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Montevideo, May 8th 2021 - 10:22 UTC

 

 

Rio de Janeiro lawmakers now against renaming Maracana stadium after Pele to focus on covid-19 fight

Wednesday, April 7th 2021 - 09:01 UTC
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“Maracana will be eternally called Maracana,” Ceciliano said. “Maracana will be eternally called Maracana,” Ceciliano said.

The Legislative Assembly of the Brazilian state of Rio de Janeiro (Alert) Tuesday decided to go back on its steps and drop the initiative to rename the iconic Maracana stadium after football legend Pelé.

The name change sparked controversy in Brazil, which is experiencing the worst moment of the pandemic, with records of deaths and hospitals on the brink of collapse.

The author of the initiative and Assembly Speaker André Ceciliano (Workers' Party, left), asked Interim Governor Claudio Castro to veto it due to the uneasiness it generated and considering that the authorities should focus on fighting the pandemic of coronavirus.

“With the backing of the leaders [of the Assembly], I will send the government the request for a veto of the project,” Ceciliano said in a meeting with the deputies, who supported his new request. “I intended to pay tribute to our king of soccer, athlete of the century, the best player of all time,” explained Ceciliano.

The Alert approved on March 9 to change the official name of the venue to “Edson Arantes do Nascimento-Rei Pelé”, the full name and nickname of the only footballer three times world champion (1958, 1962 and 1970).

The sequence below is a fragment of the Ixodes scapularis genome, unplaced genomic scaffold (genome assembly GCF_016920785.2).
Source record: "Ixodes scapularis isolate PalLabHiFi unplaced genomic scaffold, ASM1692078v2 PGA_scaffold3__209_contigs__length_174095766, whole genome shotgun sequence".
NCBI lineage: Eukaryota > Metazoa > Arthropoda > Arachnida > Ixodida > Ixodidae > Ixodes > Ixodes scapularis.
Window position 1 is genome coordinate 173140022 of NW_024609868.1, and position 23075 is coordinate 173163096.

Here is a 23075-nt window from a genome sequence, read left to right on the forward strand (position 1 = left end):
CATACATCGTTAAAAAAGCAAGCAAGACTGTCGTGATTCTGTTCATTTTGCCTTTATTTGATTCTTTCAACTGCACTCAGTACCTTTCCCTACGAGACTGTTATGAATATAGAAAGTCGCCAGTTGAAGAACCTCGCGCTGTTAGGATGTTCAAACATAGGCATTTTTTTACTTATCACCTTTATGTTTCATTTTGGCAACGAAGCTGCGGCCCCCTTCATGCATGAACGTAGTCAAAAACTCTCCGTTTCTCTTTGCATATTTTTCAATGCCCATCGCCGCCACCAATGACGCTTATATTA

“The truth, the Maracana will be eternally called Maracana,” Ceciliano added as Castro's veto is taken for granted, according to local media. The current official name of the stadium is “Jornalista Mario Filho,” in honour of a legendary journalist and sports writer. But it is known simply as Maracaná, after the name of the Rio de Janeiro neighbourhood where it is located.

The stadium has been the site of historic matches, including the 1950 and 2014 World Cup finals, and the opening and closing ceremonies of the 2016 Olympic Games.

Home to Fluminense and two-time Brazilian champion Flamengo, the imposing 78,000-seat sports arena, is also fraught with trauma for Brazilians. It opened in 1950 for that year's World Cup, hosting Brazil's heartbreaking 2-1 loss to Uruguay in the final, an event that is still sadly remembered as the “Maracanazo.” Pelé, 80, is credited with restoring Brazil's soccer pride after that debacle.

The proposed name change would stick to the football arena, while the sports complex, which includes the Maracanãzinho gym and the Célio de Barros athletics stadium, would remain “Mario Filho.”

Historians and relatives of Filho's never agreed with the change. Even the Public Ministry of the territory suggested frustrating the initiative, even more so when the name of the stadium “integrates the cultural identity of Rio” and the measure would violate the intangible heritage of the fans.

The Maracana was opened under the official name of Estadio Municipal Mendes de Moraes, in honour of the mayor of Rio at the time. But as the politician's prestige waned out, it was renamed when Filho passed away in 1966, when Brazil had already won two world cups.

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